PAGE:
My name is Alden O’Brien, and I’ve been a curator of costume for nearly thirty years at the DAR Museum in Washington, DC (USA). I’ve been curator of the quilts since about 2003, and of the needlework since about 2017.
My undergraduate degree was in Art History, but I took a lot of English and history classes as well. I also spent a lot of time onstage and in the costume shop of the theater department, assisting the costume designer, so I am aware of the different approach to costume when it is costume (dressup) and not dress (what we wear on an everyday basis).
My Master’s is in Museum Studies: Costume and Textiles (Curatorial) from the Fashion Institute of Technology in New York City. I worked at the National Museum of American History (Smithsonian) for a few years before coming to the DAR. (I was a very lowly peon, but worked with some amazing people–especially the costume historians, back when I was a summer intern in the Costume Division as it was then called, in 1984 and 1988.)
My main love, and specialty, is historic clothing. Looking in detail at the construction of a garment; tracing the evolution of a type of garment; dating portraits and photos with the clues in the clothing (my favorite parlor trick); and analyzing the costumes in period films will be the topics of many of my posts.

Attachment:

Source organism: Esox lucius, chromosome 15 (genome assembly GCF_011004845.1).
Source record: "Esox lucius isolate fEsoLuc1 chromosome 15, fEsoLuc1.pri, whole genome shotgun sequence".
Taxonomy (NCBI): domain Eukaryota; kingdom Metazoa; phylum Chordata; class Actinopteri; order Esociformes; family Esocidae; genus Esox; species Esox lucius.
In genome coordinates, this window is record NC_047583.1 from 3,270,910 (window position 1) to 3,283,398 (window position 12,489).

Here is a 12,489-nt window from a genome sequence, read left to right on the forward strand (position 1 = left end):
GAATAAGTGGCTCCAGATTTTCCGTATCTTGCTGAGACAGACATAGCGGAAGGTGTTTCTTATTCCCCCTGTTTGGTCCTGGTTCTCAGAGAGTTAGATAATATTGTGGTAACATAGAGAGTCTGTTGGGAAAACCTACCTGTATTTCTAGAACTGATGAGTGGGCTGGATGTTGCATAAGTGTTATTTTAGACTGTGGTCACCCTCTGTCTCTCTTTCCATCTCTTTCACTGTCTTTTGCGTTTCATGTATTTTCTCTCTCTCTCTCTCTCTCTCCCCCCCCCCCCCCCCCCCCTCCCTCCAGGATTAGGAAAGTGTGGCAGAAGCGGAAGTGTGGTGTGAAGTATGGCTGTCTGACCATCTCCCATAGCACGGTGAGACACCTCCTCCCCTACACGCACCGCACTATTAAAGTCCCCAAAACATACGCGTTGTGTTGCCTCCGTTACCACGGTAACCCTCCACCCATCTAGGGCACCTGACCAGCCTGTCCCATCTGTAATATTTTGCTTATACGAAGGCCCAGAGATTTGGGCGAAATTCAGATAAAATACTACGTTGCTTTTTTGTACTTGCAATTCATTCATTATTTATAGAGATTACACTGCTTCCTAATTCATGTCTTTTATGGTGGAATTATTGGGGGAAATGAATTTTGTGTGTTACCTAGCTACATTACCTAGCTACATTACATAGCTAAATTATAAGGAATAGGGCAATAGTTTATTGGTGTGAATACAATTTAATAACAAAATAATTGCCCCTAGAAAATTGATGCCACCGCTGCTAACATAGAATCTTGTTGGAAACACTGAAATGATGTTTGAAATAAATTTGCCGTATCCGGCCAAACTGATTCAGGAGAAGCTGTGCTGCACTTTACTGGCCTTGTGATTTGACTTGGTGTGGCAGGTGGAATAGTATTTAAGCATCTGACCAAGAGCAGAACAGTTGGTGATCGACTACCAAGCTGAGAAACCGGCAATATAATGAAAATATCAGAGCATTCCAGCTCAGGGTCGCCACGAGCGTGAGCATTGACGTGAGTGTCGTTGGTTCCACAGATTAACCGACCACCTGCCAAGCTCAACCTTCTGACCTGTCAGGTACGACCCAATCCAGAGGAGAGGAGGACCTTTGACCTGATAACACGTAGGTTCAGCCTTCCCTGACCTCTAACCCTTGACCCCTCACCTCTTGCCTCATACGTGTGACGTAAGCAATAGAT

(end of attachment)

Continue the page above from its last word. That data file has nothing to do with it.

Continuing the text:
Note: I am not a costume designer or a costumer, so for blogs on the inspiration behind, and construction and wearing of period style clothes, you’ll have to go elsewhere. (When I figure out this blog formatting thing, I’ll post some recommendations.) I am a historian approaching clothing from a hands-on examination of construction and materials, but then going to images and documents of the period to flesh out a garment’s story.
And while we’re here,
What’s a Curio? It’s an object of interest, a novelty or curiosity, often decorative. Sort of by extension it can be a shortened term for curio cabinets, pieces of furniture popular in the Victorian era for holding people’s collections of curios. I like the earlier versions of such cabinets, though. Here’s one from the Rijksmuseum. They allow the public to use its images, so I’ll be using their collection a lot:
Renaissance and early modern collectors sometimes had entire rooms called “wunderkammer,” or wonder-rooms, filled with natural history specimens and objets d’art.
Wunderkammer and kunstkabinet being not only obscure terms, but rather long for an URL, I chose to go with curio for my blog title. (Perhaps it should be Curator’s Curio Cabinet, but that’s a bit much for an URL, too.) It was really Sarah Walsh who came up with the name Curator’s Curio, however, so my hat is off to her for her imagination, and I’m grateful she offered to help me find a title. (Sarah is a historian, historic costumer, and living history interpreter who portrays Abigail Adams; check out her Instagram handle, founding.mother, and her facebook page of the same name.)
Now, I hope you’ll explore my online “cabinet” of costumes and whatever other curios I decide to discuss along the way. And please don’t mention that the second definition of curio in Merriam-Webster is “an unusual or bizarre person.” I’m not THAT eccentric.